The company acknowledged that flaring would emit nitrogen oxides, carbon monoxide, volatile organic compounds, sulphur dioxide and greenhouse gases, including carbon dioxide, methane and nitrous oxide.

It said the greatest impact of the releases on air quality would be at the immediate wellsite and surrounding area. “No significant impact in terms of human health” was anticipated at the nearest home, which is 478m from the site, the company said.

Rathlin said it was “highly unlikely” there would be any “significant ecological impact” from nitrogen oxides and sulphur dioxide emissions at the nearest designated wildlife site, about 1km away and. Acid deposition could exceed agreed levels, depending on how much gas was burned and the sulphur content of the gas, the company said. This pollution was “unlikely to have any meaningful influence on critical load compliance”, it said.

Rathlin has estimated that flaring was likely to release about 19,000 tonnes of carbon dioxide equivalent (tCO2e). It said:

“The release is not considered significant in view of the expected limited timescale of the project.”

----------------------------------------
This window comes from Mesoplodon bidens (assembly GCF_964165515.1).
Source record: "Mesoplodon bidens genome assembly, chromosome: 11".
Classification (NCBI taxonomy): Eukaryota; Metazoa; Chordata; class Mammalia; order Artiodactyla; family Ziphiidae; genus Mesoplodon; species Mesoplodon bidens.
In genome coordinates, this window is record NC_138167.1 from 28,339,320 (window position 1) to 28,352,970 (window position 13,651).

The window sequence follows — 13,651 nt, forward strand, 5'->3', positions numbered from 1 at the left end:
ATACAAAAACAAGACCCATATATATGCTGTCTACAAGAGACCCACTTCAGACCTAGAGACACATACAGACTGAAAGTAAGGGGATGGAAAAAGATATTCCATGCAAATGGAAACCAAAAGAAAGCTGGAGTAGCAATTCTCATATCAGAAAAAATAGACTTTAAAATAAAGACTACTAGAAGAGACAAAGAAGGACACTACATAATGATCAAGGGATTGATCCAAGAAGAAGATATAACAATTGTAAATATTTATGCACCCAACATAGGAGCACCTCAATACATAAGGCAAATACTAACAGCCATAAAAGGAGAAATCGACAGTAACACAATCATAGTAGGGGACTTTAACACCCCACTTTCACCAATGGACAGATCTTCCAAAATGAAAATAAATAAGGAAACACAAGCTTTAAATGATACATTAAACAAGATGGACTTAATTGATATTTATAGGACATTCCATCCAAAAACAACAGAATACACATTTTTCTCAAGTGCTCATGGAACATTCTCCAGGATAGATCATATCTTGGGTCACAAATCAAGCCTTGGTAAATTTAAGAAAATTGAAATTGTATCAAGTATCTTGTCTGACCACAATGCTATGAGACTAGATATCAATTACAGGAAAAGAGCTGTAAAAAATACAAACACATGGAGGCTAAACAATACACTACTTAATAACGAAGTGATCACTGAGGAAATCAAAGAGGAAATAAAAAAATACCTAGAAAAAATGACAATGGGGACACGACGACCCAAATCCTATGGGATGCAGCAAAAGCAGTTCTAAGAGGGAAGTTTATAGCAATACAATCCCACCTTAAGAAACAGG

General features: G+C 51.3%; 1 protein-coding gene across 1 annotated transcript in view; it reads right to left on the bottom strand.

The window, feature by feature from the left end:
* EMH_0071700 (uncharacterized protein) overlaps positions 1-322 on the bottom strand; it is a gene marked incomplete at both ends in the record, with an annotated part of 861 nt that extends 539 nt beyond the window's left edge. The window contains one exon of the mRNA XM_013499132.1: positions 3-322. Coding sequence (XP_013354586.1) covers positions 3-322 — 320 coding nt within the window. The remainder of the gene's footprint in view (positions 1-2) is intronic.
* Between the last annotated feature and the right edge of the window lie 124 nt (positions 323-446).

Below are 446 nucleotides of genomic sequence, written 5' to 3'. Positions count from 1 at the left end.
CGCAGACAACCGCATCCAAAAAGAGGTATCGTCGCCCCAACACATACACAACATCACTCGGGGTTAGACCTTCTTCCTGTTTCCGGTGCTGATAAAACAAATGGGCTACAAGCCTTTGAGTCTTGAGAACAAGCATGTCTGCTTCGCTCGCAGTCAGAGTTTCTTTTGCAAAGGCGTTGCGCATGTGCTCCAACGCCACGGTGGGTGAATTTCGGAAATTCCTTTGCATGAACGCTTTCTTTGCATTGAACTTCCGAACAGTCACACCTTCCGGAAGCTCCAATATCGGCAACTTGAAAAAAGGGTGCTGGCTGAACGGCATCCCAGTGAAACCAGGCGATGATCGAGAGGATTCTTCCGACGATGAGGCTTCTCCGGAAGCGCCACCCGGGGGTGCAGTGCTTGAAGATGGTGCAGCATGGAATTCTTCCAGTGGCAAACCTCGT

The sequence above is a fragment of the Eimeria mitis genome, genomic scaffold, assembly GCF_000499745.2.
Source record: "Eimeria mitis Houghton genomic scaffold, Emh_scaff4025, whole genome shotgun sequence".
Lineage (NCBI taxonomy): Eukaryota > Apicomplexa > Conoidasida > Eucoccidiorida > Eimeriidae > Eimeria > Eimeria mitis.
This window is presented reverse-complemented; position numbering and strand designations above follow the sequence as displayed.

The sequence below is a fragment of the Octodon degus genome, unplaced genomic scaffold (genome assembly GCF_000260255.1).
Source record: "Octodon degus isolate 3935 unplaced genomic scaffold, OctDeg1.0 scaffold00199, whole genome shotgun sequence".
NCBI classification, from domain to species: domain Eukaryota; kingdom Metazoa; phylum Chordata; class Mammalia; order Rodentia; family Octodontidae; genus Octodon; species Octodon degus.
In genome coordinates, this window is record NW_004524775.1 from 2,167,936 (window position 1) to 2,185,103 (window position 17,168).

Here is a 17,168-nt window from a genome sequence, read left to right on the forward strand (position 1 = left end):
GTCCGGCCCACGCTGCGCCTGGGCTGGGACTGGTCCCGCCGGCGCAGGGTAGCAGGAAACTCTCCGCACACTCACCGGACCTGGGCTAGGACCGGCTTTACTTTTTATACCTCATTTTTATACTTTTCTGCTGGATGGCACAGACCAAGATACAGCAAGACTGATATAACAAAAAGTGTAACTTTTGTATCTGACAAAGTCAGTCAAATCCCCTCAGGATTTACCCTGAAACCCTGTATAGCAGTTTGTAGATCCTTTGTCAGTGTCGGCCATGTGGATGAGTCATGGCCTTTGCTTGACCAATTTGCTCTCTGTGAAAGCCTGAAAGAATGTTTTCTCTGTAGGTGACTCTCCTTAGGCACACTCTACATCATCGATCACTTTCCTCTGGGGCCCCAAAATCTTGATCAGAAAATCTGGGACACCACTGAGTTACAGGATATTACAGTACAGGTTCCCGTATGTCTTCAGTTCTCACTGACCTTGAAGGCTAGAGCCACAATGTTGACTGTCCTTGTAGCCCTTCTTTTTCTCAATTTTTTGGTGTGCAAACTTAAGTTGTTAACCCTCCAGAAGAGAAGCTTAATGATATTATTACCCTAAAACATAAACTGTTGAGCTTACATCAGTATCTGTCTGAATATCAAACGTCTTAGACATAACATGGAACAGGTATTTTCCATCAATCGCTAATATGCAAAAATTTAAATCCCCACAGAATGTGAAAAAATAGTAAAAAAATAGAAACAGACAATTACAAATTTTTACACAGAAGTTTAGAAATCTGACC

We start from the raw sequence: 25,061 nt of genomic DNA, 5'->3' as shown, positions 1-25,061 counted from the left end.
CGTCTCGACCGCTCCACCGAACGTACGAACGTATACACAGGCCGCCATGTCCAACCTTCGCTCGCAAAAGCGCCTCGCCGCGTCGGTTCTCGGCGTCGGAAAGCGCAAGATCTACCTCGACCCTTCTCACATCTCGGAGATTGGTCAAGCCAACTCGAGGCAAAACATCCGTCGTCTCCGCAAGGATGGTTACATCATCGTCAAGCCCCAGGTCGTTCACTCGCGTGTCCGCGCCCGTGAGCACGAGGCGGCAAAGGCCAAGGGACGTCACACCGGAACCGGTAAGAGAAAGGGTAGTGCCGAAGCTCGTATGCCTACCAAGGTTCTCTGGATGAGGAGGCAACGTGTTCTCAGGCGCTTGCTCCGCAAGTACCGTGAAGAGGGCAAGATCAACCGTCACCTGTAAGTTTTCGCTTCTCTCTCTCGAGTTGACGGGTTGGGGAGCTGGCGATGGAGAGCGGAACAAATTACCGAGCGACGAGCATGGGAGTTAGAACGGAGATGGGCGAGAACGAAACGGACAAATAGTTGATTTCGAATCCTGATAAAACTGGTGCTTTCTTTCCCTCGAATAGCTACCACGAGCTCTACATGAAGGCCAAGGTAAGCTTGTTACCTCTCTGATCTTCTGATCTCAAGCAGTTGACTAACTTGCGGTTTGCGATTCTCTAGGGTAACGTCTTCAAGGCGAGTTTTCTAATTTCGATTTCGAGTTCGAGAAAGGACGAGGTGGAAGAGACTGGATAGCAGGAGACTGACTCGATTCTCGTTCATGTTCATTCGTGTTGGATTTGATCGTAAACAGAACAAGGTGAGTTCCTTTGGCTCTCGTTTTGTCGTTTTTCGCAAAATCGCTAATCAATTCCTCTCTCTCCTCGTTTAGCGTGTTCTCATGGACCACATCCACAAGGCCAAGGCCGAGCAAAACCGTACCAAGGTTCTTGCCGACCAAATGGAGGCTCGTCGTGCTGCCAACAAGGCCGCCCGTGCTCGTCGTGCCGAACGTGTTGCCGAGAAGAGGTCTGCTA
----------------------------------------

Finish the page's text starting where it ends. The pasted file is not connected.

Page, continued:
The government’s advisors, the Climate Change Committee has recommended a ban on venting and flaring at oil and gas sites from 2025.

Rathlin has said it would also use gas to generate electricity in four proposed gas engines planned for the site.

It also said it expected to store on site 490 tonnes of crude oil on site and 170,000m3 of gas at any time, should the application be approved.

New applications

Rathlin has said it will submit its revised planning application by the end of 2021 and expects a decision in the first half of 2022.

The company told the local community liaison group (clg) earlier this month it still planned to limit the number of oil tankers visiting the site during production to 10 a day. The possibility of installing a pipeline and passing places on Pasture Lane were also being considered.

The company said the reduction in the number of proposed new wells from six to four would cut drilling time from the previous estimate of 24 months to 17-and-a-half months in the revised plans.